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Blending art and science through maker activities

Exploring how a maker activity centered around the Moomins was received by children.
Hi, my name is Jackie Marsh, and today I want to talk to you about a research project undertaken by the University of Sheffield in which STEM learning was integrated with the arts. We felt that that approach was the most appropriate for children in the early years and primary phases of schooling. STEAM, as it is known, can be highly effective in offering children opportunities to become excited about STEM subjects. In the project that I’m going to share today, children at Clifford All Saints Primary School in Sheffield undertook a series of activities based on the Moomin stories. If you’re not familiar with those, that’s a series of wonderful stories written by the Swedish-speaking Finnish author and illustrator Tove Jansson.
The project began with a visit by a travelling theatre company, called Get Lost and Found, and they shared some magical Moomin stories with the children. The actors introduced children to some of the key characters and themes during this performance. The children then learned about Finland from one of the parents at the school, who was herself Finnish. She arranged for the class to talk to children from a Finnish school via WhatsApp video, so they could explore the country in further detail and ask any questions they had about the Moomin stories, and about the author. In one of the first activities in this project, the children were asked to draw some of the Moomin characters.
And then, a local maker, James Wallbank - who you’ll meet later in the course - then laser cut the children’s drawings at his workshop, so that their 2D drawings became three dimensional wooden figures. These wooden figures were then the star puppets in shoebox theatres that the children designed and created. The children learned about electrical circuits as they built their Moomin shows. These stage lights provided a backdrop for the children’s plays. So these activities developed scientific knowledge, as well as developing children’s design, drawing, and making skills. However, traditional literacy practices weren’t forgotten, as children wrote play scripts for their theatres.
And they then used these play scripts to give a performance for parents, who were amazed by the skills demonstrated by their children. So this theme of material transformation was sustained when the children, in the final set of related activities, created a clay Moomin figure. They then used a scanner app, Qlone, to make 3D digital models of their characters. The digital file was then sent to a 3D printer, and the children were delighted to see their 3D printed figures. So here, you can see the clay and 3D printed figures alongside each other. Children then created short animations, using both the clay and the 3D printed figures. And they learned a lot about the properties of the different materials in the process.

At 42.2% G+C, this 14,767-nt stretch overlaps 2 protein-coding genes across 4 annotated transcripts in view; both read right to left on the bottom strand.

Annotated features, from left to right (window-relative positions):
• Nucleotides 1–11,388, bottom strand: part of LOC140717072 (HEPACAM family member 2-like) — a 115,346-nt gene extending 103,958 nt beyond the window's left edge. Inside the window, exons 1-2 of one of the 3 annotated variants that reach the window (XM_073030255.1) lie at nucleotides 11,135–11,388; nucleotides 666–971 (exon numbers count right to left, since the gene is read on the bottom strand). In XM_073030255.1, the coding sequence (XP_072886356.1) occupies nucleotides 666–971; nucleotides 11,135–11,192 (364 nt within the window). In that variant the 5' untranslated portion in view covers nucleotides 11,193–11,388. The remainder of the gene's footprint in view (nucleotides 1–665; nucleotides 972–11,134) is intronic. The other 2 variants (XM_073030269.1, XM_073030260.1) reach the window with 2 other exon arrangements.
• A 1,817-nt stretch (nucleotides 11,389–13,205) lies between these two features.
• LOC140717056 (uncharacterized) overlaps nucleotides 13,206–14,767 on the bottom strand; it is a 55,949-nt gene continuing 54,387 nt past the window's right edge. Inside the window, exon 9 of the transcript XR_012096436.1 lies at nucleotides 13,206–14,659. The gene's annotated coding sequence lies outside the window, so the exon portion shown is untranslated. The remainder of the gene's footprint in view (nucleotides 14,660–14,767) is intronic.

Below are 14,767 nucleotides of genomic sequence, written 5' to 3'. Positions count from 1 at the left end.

So, for example, ears and eyes fell off the clay models, whereas the 3D printed models were pristine at the end of the filming. The digital files of the 3D printed figures were then imported into a virtual reality drawing app, which was Google’s Tilt Brush. So the children then put on a VR headset and created a virtual Moomin wonderland around their Moomin character. So this screenshot provides an idea of the end result. But, of course, it doesn’t give you that sense of full immersion that the children had in their VR Moomin worlds. So as they literally stood in the centre of them, they thought they were absolutely magical.
So to conclude, this rich programme of work involved learning across a range of subjects. But it also enhanced children’s digital literacy skills, which, as we know, are so important for future development in the 21st century. And the seamless blending of science and art in this project created so many opportunities for holistic learning and ensured that children were enthused about engaging in future STEM projects.

Making provides an excellent opportunity to link science and other STEM areas (technology, engineering and maths) with art disciplines to support creativity and promote creative thinking. Increasingly we are seeing the term STEAM replace STEM as this approach is adopted more widely.

As we heard in the video with Professor Tony Ryan during the previous step, combining the arts with science can lead to some exciting and transformational possibilities.

In this video, Professor Jackie Marsh talks us through a maker project in a primary school that combines a range of subjects including theatre, literature and storytelling with material science, electronics and technologies including 3D printing, laser cutting and virtual reality.

This project highlights the rich cross curricular engagement opportunities for children through STEAM and making.

Share in the comments your ideas for integrating arts and creative practices into science and other STEM areas.

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Makerspaces for Creative Learning

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